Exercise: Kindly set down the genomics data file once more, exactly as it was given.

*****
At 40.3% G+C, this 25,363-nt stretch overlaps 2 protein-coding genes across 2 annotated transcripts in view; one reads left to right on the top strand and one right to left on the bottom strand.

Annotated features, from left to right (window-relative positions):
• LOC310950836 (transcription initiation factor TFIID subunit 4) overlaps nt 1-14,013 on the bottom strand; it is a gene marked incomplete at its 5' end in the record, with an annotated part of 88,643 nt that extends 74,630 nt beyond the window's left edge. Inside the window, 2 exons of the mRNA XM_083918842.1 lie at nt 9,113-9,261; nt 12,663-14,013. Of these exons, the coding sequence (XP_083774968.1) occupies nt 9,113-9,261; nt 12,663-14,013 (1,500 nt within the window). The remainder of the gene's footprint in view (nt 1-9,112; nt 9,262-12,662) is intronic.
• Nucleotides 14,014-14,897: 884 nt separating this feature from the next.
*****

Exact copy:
At 40.3% G+C, this 25,363-nt stretch overlaps 2 protein-coding genes across 2 annotated transcripts in view; one reads left to right on the top strand and one right to left on the bottom strand.

Annotated features, from left to right (window-relative positions):
• LOC310950836 (transcription initiation factor TFIID subunit 4) overlaps nt 1-14,013 on the bottom strand; it is a gene marked incomplete at its 5' end in the record, with an annotated part of 88,643 nt that extends 74,630 nt beyond the window's left edge. Inside the window, 2 exons of the mRNA XM_083918842.1 lie at nt 9,113-9,261; nt 12,663-14,013. Of these exons, the coding sequence (XP_083774968.1) occupies nt 9,113-9,261; nt 12,663-14,013 (1,500 nt within the window). The remainder of the gene's footprint in view (nt 1-9,112; nt 9,262-12,662) is intronic.
• Nucleotides 14,014-14,897: 884 nt separating this feature from the next.